Facebook said in a blog post Monday night that the six-hour outage that took it offline, along with Instagram, Messenger, Whatsapp, and OculusVR, was the result of a configuration change to its routers — not of a hack or attempt to get at user data. While the initial explanation didn’t really explain things, a subsequent blog post on Tuesday went into way more detail, saying that the outage was due to a routine maintenance mistake that basically disconnected Facebook’s datacenters from the internet.
CEO Mark Zuckerberg posted an apology Monday evening, saying the platforms were coming back online. “Sorry for the disruption today — I know how much you rely on our services to stay connected with the people you care about.”
The outage began around 11:40AM ET Monday and led to widespread problems for the company. It was Facebook’s worst outage since 2019, when the site was down for more than 24 hours. Employees were unable to connect with each other on company message boards, and some told The Verge they were using work-provided Outlook email accounts to communicate.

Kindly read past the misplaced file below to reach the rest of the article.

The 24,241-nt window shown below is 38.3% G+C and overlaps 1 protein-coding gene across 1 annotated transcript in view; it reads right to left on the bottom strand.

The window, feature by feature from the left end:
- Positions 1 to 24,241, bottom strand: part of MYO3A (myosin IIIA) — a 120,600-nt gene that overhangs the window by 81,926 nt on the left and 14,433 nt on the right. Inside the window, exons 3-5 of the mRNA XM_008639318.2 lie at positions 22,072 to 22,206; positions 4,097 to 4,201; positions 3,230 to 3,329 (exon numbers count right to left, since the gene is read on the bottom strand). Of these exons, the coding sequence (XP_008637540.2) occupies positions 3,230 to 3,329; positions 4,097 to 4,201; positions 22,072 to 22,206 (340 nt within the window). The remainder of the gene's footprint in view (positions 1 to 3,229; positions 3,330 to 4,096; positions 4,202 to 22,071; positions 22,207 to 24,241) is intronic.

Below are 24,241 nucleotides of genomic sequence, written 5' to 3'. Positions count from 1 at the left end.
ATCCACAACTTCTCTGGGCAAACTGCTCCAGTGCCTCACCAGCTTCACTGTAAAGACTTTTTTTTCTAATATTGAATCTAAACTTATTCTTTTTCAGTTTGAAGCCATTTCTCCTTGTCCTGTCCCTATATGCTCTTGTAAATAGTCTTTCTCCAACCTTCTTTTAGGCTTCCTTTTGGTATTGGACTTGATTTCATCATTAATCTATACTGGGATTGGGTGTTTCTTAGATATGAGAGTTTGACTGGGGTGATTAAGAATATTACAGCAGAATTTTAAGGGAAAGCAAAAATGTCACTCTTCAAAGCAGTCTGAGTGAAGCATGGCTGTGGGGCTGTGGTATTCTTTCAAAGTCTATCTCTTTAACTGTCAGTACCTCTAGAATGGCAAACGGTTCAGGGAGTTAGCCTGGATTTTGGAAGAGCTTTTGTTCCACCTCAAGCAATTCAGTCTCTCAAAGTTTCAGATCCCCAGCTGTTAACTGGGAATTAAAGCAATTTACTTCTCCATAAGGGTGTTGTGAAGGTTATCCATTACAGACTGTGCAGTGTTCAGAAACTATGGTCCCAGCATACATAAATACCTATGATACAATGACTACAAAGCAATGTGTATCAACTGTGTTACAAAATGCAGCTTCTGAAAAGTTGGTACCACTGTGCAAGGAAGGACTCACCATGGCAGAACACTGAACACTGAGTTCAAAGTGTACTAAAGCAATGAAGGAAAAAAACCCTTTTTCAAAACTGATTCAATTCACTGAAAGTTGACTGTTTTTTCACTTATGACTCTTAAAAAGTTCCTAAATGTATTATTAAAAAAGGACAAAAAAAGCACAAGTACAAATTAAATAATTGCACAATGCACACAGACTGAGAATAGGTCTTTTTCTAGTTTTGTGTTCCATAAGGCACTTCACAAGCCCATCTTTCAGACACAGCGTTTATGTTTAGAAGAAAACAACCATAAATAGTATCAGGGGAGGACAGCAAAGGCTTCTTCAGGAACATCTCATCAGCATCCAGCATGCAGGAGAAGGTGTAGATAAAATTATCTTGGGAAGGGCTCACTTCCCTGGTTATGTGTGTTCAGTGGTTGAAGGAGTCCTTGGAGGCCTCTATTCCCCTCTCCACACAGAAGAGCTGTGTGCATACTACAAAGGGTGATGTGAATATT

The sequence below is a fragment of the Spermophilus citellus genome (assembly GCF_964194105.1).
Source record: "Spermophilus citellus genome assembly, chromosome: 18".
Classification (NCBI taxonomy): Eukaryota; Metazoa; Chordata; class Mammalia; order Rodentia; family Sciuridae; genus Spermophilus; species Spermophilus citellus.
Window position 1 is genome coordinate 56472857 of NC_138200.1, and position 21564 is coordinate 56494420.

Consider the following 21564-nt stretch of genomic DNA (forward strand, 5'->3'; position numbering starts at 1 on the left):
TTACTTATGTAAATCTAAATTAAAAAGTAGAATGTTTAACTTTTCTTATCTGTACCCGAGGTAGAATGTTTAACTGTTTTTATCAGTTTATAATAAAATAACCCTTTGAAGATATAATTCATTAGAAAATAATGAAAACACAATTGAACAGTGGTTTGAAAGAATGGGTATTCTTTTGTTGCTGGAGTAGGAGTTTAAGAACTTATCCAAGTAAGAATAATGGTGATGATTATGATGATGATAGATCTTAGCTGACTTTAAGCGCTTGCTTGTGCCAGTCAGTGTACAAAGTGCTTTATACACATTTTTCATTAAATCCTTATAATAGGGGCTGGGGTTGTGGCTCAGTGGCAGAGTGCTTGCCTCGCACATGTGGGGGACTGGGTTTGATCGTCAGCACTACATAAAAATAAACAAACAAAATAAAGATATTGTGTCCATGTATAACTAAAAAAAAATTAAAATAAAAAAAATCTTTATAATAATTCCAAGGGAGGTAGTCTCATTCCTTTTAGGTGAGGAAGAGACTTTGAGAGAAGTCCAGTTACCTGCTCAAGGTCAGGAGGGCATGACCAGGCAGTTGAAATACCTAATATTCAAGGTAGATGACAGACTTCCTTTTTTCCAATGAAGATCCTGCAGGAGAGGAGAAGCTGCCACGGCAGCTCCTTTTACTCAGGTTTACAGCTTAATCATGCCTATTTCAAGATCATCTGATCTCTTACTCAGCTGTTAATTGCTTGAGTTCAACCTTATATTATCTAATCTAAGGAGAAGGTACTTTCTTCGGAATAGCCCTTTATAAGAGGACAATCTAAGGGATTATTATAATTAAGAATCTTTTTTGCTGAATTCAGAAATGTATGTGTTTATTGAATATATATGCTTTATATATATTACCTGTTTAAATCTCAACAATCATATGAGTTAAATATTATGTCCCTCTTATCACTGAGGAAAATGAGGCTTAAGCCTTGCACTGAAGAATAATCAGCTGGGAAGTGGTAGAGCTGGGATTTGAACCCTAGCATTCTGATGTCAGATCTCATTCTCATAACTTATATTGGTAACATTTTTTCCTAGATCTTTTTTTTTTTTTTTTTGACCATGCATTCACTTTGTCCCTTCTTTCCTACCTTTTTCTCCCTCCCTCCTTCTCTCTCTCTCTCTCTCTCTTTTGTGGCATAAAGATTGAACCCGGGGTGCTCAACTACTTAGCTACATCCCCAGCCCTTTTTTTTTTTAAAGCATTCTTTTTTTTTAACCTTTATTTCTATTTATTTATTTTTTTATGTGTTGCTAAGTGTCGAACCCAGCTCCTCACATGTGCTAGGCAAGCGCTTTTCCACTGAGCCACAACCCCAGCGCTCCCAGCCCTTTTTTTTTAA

The problems cascaded to affect the servers that advertise Facebook’s DNS and BGP information. That failure wiped out the DNS routing information that Facebook needs to allow other networks to find its sites.
Facebook’s outage came a day before whistleblower Frances Haugen was set to testify before Congress about her experiences at the company. Haugen, a former Facebook product manager who worked on its Civic Integrity group, provided a trove of internal Facebook documents to reporters at the Wall Street Journal. She told 60 Minutes on Sunday that Facebook “pays for its profits with our safety.”
Update October 5th, 2:55PM ET: Added information from Facebook’s Tuesday engineering post.